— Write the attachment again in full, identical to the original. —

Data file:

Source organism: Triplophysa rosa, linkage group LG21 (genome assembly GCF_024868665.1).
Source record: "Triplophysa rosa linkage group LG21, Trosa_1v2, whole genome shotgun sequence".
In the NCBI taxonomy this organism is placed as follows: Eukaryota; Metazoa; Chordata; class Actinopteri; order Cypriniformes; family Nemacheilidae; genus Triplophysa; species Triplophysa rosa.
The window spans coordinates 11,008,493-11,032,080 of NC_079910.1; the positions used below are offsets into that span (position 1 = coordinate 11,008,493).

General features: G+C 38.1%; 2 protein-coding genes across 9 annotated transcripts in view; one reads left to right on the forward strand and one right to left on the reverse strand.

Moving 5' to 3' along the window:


Source organism: Triplophysa rosa, linkage group LG21 (genome assembly GCF_024868665.1).
Source record: "Triplophysa rosa linkage group LG21, Trosa_1v2, whole genome shotgun sequence".
In the NCBI taxonomy this organism is placed as follows: Eukaryota; Metazoa; Chordata; class Actinopteri; order Cypriniformes; family Nemacheilidae; genus Triplophysa; species Triplophysa rosa.
The window spans coordinates 11,008,493-11,032,080 of NC_079910.1; the positions used below are offsets into that span (position 1 = coordinate 11,008,493).

General features: G+C 38.1%; 2 protein-coding genes across 9 annotated transcripts in view; one reads left to right on the forward strand and one right to left on the reverse strand.

Moving 5' to 3' along the window: